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Did Jesus Approve
of a Homosexual Couple in the Story of the Centurion at Capernaum?
by Robert A. J. Gagnon, Ph.D.
Assoc. Professor of New Testament,
Pittsburgh Theological Seminary, Pittsburgh, PA 15206-2596
Apr. 24, 2007
(a) The pais was originally a son of the official.
In a forthcoming work on the tradition history of the story of Jesus and
the Capernaum official, I will argue (inter alia) that it is
likely that the “boy” (pais) originally meant a “child” or “son”
of the Capernaum official. The Q and Matthean versions are equivocal.
They mention only a pais, which could mean “boy” in the sense of
“child, son” or in the sense of “slave.” Luke interprets the pais
to be a “slave” (doulos, 7:2-3, 10), but this is a product of
later Lukan redaction and cannot tell us what Q or Matthew understood
the pais to be. John 4:46-54 represents an independent variant
version of the same account
and there the pais is viewed as a “son” (huios) of the
official (pais in John 4:51 = huios in 4:46-47, 50, 53).
Probably Matthew (and thus Q) interpreted pais in a similar
manner, given not only John’s version but also Matthew’s probable
insertion of pais in the miracle story of the epileptic boy/son
in Matt 17:18 (cf. 2:16 where he also uses pais of a “boy” or
“child”). In 14:2 (Matthean redaction of Mark) and possibly also in the
citation of Isa 42:1 in Matt 12:18 Matthew uses pais in the sense
of “slave”; however, these uses, unlike those in John 4:51 and Matt
17:18, have nothing to do with a person being healed and so are rather
remote as parallels. Prof. David Catchpole’s comment is helpful here: “pais
and huios are equivalent in normal Josephus usage. . . .
Significant above all is the use of pais/paidion with a clear
sense of one’s own child in the related traditions of Jairus and the
Syrophoenician woman: Mark 5:39-41/Luke 8:51,54; Mark 7:30. The appeal
of the parent, not the master, seems to be a standard feature of this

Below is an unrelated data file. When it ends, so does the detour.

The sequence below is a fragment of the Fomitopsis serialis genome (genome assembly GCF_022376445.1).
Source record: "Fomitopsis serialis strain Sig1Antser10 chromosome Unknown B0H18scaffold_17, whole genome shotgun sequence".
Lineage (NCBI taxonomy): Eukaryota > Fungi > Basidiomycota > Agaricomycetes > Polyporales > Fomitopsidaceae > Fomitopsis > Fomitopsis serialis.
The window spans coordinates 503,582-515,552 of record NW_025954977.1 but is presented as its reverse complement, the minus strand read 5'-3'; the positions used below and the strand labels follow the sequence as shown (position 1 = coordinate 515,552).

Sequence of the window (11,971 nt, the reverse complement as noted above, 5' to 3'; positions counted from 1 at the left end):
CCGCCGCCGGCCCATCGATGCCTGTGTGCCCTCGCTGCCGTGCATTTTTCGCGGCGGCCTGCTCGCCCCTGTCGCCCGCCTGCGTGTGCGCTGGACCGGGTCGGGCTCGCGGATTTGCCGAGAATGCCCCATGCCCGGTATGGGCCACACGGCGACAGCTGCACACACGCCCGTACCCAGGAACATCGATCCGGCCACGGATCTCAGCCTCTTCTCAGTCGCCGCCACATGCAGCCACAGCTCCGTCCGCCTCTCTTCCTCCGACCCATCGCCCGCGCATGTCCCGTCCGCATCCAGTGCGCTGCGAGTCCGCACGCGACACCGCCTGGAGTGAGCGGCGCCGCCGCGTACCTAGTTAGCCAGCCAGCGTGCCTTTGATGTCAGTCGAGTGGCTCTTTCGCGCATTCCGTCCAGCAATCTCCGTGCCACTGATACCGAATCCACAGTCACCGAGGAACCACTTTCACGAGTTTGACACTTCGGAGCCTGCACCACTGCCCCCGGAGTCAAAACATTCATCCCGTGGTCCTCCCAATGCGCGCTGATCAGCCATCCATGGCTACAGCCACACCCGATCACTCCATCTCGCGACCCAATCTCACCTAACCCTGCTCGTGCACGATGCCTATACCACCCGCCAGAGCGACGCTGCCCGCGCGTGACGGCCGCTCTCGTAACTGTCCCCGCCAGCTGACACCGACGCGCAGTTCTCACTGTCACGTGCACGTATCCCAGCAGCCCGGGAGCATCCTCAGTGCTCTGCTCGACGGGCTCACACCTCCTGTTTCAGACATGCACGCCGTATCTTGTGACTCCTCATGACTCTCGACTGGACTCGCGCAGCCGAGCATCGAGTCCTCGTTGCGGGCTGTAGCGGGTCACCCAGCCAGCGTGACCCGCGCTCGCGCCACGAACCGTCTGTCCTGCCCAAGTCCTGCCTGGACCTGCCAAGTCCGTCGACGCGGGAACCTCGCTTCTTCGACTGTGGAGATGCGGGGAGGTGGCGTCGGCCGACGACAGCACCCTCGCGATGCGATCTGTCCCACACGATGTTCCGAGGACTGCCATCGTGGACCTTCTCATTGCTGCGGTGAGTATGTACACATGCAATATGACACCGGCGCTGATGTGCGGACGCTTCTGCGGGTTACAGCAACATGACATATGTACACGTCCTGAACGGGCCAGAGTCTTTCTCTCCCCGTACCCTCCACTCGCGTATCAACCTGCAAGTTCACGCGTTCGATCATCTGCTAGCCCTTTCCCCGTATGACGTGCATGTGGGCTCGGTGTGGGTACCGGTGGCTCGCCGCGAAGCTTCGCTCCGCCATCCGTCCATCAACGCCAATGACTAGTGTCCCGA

family of traditions.”
Moreover, as I note below, the version of the Capernaum official story
in Q is likely to have come about through contact in oral transmission
with the story of the Syrophoenician woman, so that the image of
intercession for a distance healing of one’s own child (not slave) in
the latter is particularly significant. Needless to say, it is not very
likely that Jesus would be commending an incestuous union between a
father and his son.
“Luke's Motives for Redaction in the
Account of the Double Delegation in Luke 7:1-10,” Novum
Testamentum 36 (1994) 122-45; “The Shape of Matthew's Q Text of
the Centurion at Capernaum: Did It Mention Delegations?” New
Testament Studies 40 (1994) 133-42; and “Statistical Analysis
and the Case of the Double Delegation in Luke 7:3-7a,” Catholic
Biblical Quarterly 55 (1993) 709-31.
That John 4:46-54 represents an
independent version of the same story is evident from the numerous
points of contact between it and the story of the centurion in Matt
8:5-13 par. Luke 7:1-10. A comparison of the two sets of stories
reveals an underlying core involving an official of “King” Antipas
who “upon hearing” about Jesus’ arrival in Capernaum came to him to
request that he heal his pais (“boy”) who was sick with fever
and “about to die.” Jesus dismisses him and offers a declaration of
cure from a distance (something like “Go, your boy lives”) and the
official goes home to find his boy healed “in that hour.” There are
so many points of contact between the two stories that even an
orthodox theologian like Irenaeus could refer to the “son of the
centurion” when speaking of John 4:46-54 (Adv. Haer. II
22.3), even though the Johannine account mentions only a “royal
official,” not a “centurion.”
David R. Catchpole, “The Centurion’s
Faith and Its Function in Q,” in The Four Gospels 1992 (eds.
F. van Segbroeck et al.; 3 vols.; BETL 100; Leuven: Leuven
University Press, 1992), 1.517-40, quote from p. 523; article
reprinted in: David R. Catchpole, The Quest for Q (Edinburgh:
T. & T. Clark, 1993), 280-308.
Compare Robert T. Fortna, The
Fourth Gospel and Its Predecessor (Philadelphia: Fortress,
1988), 58 n. 131: “It is far more likely that in its original form,
or at least as known to SG [i.e. the Signs Gospel that the Fourth
Evangelist used as a source], the man had not been identified as to
nationality but could be presumed to be a Jewish official, living as
he does in the Jewish town of Capernaum.”
In agreement with Stephan Landis,
Das Verhältnis des Johannesevangeliums zu den Synoptikern: Am
Beispiel von Mt 8,5-13; Lk 7,1-10; Joh 4,46-54 (BZNT 74; Berlin:
de Gruyter, 1994), 39-40, 59.
In addition to The Bible and Homosexual Practice, 185-228 and
Homosexuality and the Bible: Two Views, 50-52, 68-74, see the
array of arguments in pp. 56-62 of my “Why the Disagreement over the
Biblical Witness on Homosexual Practice? A Response to David G.
Myers and Letha Dawson Scanzoni, What God Has Joined Together?”
in Reformed Review 59 (2005): 19-130; online at:
To the arguments here see also my discussion of Jesus’ eunuch
statement, which likewise supports the view that Jesus was opposed
to man-male intercourse, on pp. 5-6 of of my article, “Does Jack
Rogers’s New Book ‘Explode the Myths’ about the Bible and
Homosexuality and ‘Heal the Church?’: Installment 4,” online at